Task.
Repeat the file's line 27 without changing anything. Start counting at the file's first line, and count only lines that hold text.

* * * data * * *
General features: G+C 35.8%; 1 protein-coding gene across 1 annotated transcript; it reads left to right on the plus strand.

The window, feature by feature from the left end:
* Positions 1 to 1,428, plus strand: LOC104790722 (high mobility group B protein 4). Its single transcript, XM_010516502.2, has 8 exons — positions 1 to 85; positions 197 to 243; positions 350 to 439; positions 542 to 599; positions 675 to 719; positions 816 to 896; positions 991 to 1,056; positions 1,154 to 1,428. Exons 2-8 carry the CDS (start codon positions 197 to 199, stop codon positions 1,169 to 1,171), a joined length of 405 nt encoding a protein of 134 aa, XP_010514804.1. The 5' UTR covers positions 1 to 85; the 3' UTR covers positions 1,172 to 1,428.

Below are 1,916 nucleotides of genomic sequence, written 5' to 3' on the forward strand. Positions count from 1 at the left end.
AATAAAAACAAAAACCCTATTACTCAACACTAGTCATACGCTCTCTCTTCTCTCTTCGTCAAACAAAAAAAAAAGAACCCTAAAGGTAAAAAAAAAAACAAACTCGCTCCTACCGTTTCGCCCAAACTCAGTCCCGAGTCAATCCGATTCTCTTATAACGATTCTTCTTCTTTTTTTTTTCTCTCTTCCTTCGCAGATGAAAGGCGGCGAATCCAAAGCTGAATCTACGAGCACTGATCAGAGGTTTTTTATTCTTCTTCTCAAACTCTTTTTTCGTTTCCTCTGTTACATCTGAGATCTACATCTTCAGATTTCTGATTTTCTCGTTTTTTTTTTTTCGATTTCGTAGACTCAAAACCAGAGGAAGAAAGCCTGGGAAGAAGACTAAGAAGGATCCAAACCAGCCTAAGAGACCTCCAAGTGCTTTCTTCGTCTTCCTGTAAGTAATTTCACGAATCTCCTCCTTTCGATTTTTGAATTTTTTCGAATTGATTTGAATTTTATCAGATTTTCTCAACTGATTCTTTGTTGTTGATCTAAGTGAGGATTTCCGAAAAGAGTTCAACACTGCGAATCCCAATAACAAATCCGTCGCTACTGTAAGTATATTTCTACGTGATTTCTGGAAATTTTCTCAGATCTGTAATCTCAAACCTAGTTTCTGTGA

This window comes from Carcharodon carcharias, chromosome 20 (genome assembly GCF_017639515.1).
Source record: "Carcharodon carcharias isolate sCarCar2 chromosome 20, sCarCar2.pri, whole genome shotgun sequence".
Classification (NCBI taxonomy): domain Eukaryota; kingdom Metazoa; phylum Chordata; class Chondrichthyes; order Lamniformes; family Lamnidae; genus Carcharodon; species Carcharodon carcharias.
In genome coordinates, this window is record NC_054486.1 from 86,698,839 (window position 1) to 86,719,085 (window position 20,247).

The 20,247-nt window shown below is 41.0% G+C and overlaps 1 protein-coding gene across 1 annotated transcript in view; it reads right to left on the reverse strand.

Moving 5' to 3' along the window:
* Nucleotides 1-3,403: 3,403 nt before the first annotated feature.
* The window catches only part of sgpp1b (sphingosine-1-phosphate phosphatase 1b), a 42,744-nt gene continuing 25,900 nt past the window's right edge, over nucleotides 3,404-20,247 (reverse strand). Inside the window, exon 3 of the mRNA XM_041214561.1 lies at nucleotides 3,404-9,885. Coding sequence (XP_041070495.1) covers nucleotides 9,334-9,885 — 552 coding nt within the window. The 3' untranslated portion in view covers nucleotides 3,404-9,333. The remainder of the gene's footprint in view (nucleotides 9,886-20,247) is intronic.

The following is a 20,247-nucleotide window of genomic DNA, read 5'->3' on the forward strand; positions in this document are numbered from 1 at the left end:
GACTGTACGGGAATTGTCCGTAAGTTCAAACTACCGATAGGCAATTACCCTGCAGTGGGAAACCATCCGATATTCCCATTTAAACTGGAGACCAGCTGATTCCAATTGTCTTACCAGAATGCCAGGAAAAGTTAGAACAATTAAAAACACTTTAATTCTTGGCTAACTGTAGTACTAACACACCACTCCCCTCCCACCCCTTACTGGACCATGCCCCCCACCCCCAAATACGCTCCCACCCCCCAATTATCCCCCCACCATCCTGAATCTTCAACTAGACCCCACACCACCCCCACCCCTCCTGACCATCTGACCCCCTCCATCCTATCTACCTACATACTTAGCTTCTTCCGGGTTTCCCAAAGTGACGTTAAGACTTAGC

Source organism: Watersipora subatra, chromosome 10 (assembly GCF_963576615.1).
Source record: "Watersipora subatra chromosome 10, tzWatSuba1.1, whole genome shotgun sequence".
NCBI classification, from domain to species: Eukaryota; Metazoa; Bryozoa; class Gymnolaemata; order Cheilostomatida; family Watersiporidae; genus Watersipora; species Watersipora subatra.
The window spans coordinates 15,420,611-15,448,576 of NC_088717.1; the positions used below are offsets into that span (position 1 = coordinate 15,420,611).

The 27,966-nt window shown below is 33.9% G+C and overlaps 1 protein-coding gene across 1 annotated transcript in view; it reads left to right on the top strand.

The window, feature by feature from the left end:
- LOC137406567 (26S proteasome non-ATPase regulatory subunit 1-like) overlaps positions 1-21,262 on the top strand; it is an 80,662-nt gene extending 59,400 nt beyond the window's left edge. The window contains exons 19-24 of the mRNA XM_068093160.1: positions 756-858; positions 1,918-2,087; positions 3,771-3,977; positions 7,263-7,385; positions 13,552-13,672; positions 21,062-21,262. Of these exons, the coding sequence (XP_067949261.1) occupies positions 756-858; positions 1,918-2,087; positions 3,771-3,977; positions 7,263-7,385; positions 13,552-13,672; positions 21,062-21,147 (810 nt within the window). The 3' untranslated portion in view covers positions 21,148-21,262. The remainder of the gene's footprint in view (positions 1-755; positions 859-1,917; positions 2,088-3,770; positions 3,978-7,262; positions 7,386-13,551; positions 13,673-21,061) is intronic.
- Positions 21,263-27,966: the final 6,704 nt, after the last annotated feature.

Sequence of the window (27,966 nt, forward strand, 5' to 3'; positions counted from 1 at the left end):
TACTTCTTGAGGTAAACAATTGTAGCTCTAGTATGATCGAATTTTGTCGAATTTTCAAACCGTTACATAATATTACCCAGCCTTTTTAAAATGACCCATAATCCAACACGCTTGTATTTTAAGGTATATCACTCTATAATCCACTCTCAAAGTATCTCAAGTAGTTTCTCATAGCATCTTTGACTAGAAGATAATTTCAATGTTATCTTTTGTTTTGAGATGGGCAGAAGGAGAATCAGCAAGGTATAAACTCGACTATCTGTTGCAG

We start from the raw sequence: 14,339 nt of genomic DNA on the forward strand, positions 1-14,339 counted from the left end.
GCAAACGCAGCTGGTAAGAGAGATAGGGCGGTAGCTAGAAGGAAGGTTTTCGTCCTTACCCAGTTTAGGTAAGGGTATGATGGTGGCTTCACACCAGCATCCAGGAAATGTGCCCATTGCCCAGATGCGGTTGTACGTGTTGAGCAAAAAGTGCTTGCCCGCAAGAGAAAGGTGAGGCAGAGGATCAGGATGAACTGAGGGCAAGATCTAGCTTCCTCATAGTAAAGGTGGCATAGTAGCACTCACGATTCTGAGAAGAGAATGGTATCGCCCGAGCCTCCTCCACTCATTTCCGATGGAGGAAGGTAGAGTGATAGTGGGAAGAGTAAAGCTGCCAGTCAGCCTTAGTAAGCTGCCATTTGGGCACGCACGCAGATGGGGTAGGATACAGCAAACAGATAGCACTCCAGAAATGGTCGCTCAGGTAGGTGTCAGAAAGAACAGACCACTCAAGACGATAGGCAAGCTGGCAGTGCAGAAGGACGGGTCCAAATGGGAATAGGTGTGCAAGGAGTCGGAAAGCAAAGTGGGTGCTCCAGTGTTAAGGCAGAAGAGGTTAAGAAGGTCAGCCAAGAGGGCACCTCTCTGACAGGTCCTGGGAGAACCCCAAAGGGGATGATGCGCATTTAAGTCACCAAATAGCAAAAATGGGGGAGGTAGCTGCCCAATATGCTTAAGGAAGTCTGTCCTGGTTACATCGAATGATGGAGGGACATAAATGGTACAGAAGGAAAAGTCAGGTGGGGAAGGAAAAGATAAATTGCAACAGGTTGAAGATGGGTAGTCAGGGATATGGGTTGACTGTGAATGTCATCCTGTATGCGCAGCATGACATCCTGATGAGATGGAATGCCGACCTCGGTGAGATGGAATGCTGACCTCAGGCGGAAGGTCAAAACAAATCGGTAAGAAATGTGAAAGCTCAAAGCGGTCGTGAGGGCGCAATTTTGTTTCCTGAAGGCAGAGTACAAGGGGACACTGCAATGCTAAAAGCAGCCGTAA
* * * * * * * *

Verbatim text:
GCAAACGCAGCTGGTAAGAGAGATAGGGCGGTAGCTAGAAGGAAGGTTTTCGTCCTTACCCAGTTTAGGTAAGGGTATGATGGTGGCTTCACACCAGCATCCAGGAAATGTGCCCATTGCCCAGATGCGGTTGTACGTGTTGAGCAAAAAGTGCTTGCCCGCAAGAGAAAGGTGAGGCAGAGGATCAGGATGAACTGAGGGCAAGATCTAGCTTCCTCATAGTAAAGGTGGCATAGTAGCACTCACGATTCTGAGAAGAGAATGGTATCGCCCGAGCCTCCTCCACTCATTTCCGATGGAGGAAGGTAGAGTGATAGTGGGAAGAGTAAAGCTGCCAGTCAGCCTTAGTAAGCTGCCATTTGGGCACGCACGCAGATGGGGTAGGATACAGCAAACAGATAGCACTCCAGAAATGGTCGCTCAGGTAGGTGTCAGAAAGAACAGACCACTCAAGACGATAGGCAAGCTGGCAGTGCAGAAGGACGGGTCCAAATGGGAATAGGTGTGCAAGGAGTCGGAAAGCAAAGTGGGTGCTCCAGTGTTAAGGCAGAAGAGGTTAAGAAGGTCAGCCAAGAGGGCACCTCTCTGACAGGTCCTGGGAGAACCCCAAAGGGGATGATGCGCATTTAAGTCACCAAATAGCAAAAATGGGGGAGGTAGCTGCCCAATATGCTTAAGGAAGTCTGTCCTGGTTACATCGAATGATGGAGGGACATAAATGGTACAGAAGGAAAAGTCAGGTGGGGAAGGAAAAGATAAATTGCAACAGGTTGAAGATGGGTAGTCAGGGATATGGGTTGACTGTGAATGTCATCCTGTATGCGCAGCATGACATCCTGATGAGATGGAATGCCGACCTCGGTGAGATGGAATGCTGACCTCAGGCGGAAGGTCAAAACAAATCGGTAAGAAATGTGAAAGCTCAAAGCGGTCGTGAGGGCGCAATTTTGTTTCCTGAAGGCAGAGTACAAGGGGACACTGCAATGCTAAAAGCAGCCGTAA